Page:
Tuesday, February 19, 2013

Where Were You?

One Ton Humber Armored Car (Pig) and a typical
Londonderry street scene from the 70's.
In 1976, I first heard this album in a "hippie den" in Hamilton, Scotland. I was never a hippie, but I did bounce around the British Isles back then. I can't recall the name of the guy who put the record on the turntable and cranked up the sound while he smoked a joint but he said, "You won't forget this one in a fortnight, yank." He passed a bottle of Bell's Scotch Whiskey - rotgut by anyone's standards. I didn't forget the song. The Emerald was perhaps the first rock Irish War Tune.

Thin Lizzy - The Emerald

Down from the glen came the marching men
With their shields and their swords
To fight the fight they believed to be right
Overthrow the overlords

To the town where there was plenty
They brought plunder, swords and flame
When they left the town was empty
Children would never play again

From their graves I heard the fallen
Above the battle cry
By that bridge near the border
There were many more to die

Then onward over the mountain
And outward towards the sea
They had come to claim the emerald
Without it they could not leave

Of course the bridge near the border was the bridge that separated Londonderry, Northern Ireland from "Free Derry" in the Irish Republic. It's a single city, separated by a national boundary

There's a fancy sign now that tourists pose before to get their snapshot taken but when I was there, the sign was on the side of this house. The river runs before the house and there was a bridge, fortified and braced with razor wire and calthrops.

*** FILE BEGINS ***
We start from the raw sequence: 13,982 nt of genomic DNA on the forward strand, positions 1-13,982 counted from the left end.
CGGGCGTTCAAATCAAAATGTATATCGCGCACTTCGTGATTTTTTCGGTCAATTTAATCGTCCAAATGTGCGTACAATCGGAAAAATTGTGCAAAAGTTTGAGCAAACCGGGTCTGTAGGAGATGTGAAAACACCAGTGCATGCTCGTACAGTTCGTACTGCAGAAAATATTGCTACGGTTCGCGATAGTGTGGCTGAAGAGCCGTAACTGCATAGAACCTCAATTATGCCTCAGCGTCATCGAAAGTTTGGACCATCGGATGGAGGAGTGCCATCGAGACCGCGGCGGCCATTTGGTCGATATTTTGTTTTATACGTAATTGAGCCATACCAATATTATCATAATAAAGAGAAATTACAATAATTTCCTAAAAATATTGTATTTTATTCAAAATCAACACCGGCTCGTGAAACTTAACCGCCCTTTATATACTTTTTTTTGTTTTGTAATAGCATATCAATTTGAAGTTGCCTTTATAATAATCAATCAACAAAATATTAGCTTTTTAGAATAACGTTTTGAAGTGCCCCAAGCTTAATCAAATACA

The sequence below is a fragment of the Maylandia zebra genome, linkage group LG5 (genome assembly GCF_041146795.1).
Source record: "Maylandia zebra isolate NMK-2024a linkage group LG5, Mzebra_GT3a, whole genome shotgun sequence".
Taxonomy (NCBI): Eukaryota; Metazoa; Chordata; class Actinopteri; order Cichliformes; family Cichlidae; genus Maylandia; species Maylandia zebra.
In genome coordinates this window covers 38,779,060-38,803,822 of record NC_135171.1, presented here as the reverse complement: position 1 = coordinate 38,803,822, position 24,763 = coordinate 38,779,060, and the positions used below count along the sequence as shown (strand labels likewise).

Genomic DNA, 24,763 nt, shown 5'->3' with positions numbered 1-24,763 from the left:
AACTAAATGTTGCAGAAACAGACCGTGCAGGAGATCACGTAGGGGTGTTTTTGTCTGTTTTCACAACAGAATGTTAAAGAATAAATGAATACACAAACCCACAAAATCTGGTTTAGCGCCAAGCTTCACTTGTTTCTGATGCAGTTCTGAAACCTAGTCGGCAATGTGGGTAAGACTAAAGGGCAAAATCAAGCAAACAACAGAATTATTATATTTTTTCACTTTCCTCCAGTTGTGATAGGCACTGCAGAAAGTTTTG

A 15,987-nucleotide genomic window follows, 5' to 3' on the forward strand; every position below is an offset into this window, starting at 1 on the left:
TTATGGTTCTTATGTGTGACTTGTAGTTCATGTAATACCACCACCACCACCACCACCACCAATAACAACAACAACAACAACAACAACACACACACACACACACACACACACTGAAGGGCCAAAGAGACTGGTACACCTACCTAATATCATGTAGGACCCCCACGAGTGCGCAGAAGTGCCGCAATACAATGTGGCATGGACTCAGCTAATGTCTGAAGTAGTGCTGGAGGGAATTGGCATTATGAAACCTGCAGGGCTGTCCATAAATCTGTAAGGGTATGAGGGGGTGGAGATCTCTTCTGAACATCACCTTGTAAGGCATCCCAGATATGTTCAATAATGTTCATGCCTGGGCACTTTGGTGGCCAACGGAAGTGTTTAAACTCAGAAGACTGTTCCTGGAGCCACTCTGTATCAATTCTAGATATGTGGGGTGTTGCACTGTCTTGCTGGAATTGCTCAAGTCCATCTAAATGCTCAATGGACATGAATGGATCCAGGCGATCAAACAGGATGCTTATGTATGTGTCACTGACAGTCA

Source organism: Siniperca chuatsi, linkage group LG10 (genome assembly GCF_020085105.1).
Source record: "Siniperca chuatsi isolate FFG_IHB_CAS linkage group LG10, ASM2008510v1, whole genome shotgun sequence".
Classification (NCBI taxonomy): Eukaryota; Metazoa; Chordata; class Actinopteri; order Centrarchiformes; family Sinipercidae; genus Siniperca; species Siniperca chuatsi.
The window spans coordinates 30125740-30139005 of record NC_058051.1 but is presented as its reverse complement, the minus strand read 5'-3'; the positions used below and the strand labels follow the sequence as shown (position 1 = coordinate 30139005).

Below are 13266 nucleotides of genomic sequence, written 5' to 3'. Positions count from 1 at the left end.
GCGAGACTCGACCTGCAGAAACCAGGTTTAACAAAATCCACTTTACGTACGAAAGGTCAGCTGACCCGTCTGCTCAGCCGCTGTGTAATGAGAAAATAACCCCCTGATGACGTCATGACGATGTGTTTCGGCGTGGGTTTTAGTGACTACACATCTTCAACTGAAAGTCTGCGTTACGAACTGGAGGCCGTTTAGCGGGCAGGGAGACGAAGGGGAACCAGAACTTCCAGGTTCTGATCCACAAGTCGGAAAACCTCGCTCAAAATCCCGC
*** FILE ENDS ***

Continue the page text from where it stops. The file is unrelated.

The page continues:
I didn't arrive in Ulster until well after the civil war there peaked. Bloody Sunday - 1972 took place there in Derry near this sign, painted on the house. There are different accounts of what happened, but British troops fired on kids throwing rocks and killed quite a few of them. There were many more injured and pulled from the fight by their mates. Baton rounds - so-called 'rubber bullets' were 40mm solid rubber rounds the size of a policeman's baton. The soldiers were supposed to fire them into the pavement so they'd bounce up and deter the unhappy Irish population. They fired them directly into the kids. Much later I watched that sort of projectile hit a kid's head when I was there. It killed her on the spot.

The Irish band, U-2 sang a song about Bloody Sunday

Broken bottles under children's feet
Bodies strewn across the dead end street
But I won't heed the battle call
It puts my back up
Puts my back up against the wall

Sunday, Bloody Sunday


Opus #6 said...

A lot of us look to our Irish nationality every March 17th. Yet there is a lot of history Americans don't know, and this is part of it.

WoFat said...

There IS a lot of history Americans don't know about. How many guys killed in Vietnam had had any idea of Viet history, and the lovable French?
How many Americans killed in the Middle East know about the 6 thousand years of violent history in that region?

LL said...

The history of Ireland is the history of English oppression and a lot of pain. It's been said that if it wasn't for whiskey, the Irish would have ruled the world.

It was illegal in Northern Ireland for people to own firearms. That was the left to the Royal Army, their protectors - some of the time - when it suited the crown.

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